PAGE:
News Release

General Medical Council urged to revise terminology for international medical graduates

Peer-Reviewed Publication


The General Medical Council (GMC) should revise its terminology regarding international medical graduates (IMGs) in the UK, argues a new commentary published in the Journal of the Royal Society of Medicine (JRSM).

The existing terminology used by the GMC fails to encompass the full spectrum of doctors facing challenges in the UK medical workforce, according to the paper’s author, Professor Mo Al-Haddad of Queen Elizabeth University Hospital, Glasgow.

Notably, he says, the GMC's definition of IMGs overlooks doctors from the European Economic Area (EEA), potentially excluding them from vital support and interventions aimed at reducing the attainment gap between various groups of medical graduates.

Currently, the GMC's definition of IMGs refers only to doctors with primary medical qualifications (PMQs) from countries outside the UK and the EEA. This is because, when the UK was a member of the EEA, doctors from other EEA countries could freely practice medicine in the UK without needing to sit an equivalence exam. Other than for GMC registration purposes, there is little benefit to categorising IMGs in this way.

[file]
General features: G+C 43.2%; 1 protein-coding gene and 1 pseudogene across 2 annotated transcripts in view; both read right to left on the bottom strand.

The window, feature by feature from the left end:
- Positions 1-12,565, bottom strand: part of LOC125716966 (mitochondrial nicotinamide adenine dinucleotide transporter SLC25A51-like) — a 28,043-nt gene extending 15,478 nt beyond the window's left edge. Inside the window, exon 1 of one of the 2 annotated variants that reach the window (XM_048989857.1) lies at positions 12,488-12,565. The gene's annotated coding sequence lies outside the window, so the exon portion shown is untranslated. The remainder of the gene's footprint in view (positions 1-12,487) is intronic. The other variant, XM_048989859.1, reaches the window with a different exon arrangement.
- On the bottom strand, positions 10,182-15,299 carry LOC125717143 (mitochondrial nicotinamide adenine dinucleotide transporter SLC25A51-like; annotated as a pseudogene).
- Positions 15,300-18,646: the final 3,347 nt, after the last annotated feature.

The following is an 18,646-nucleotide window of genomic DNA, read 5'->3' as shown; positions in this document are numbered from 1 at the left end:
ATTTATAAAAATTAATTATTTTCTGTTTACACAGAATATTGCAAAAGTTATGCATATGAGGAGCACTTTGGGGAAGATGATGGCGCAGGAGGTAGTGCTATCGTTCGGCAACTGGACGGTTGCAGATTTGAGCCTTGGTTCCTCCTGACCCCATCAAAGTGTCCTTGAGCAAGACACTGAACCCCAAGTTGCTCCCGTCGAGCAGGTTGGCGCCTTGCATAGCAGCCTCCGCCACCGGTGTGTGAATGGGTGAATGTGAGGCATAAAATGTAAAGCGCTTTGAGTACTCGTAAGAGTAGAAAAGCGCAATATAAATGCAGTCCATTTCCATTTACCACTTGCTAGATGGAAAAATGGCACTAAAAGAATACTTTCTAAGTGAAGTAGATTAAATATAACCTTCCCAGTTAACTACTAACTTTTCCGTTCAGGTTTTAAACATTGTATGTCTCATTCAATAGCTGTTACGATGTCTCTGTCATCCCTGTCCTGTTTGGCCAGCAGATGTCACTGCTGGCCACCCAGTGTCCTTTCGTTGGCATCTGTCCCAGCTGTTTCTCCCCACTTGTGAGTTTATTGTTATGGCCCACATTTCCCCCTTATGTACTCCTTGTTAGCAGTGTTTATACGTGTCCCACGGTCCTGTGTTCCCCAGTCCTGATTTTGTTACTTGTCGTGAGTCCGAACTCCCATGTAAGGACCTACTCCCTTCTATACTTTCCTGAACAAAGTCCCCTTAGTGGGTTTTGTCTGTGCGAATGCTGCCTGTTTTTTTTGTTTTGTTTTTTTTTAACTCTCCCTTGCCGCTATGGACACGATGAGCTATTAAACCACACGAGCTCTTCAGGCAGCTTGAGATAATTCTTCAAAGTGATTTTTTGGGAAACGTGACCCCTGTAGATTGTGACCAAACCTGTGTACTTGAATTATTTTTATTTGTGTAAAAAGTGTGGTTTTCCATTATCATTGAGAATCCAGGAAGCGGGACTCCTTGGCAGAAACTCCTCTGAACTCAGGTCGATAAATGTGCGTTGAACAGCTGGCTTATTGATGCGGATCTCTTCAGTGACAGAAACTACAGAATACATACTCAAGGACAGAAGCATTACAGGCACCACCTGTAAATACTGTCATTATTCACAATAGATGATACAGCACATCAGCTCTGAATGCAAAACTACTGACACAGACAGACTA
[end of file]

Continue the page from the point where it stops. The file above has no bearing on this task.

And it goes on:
Professor Al-Haddad says: “I call on the GMC to change the terminology as a matter of urgency so that the term international medical graduate includes all doctors practising in the UK and who have a PMQ from outside the UK.

“We need to accurately report the proportion of IMGs in the medical workforce in the UK, and fully recognise and count the contribution of IMGs who graduate from the EEA.

“Most importantly, we need to eliminate the risk of excluding EEA IMGs from the interventions and support that non-EEA IMGs receive (or should receive) in the UK.”

Disclaimer: AAAS and EurekAlert! are not responsible for the accuracy of news releases posted to EurekAlert! by contributing institutions or for the use of any information through the EurekAlert system.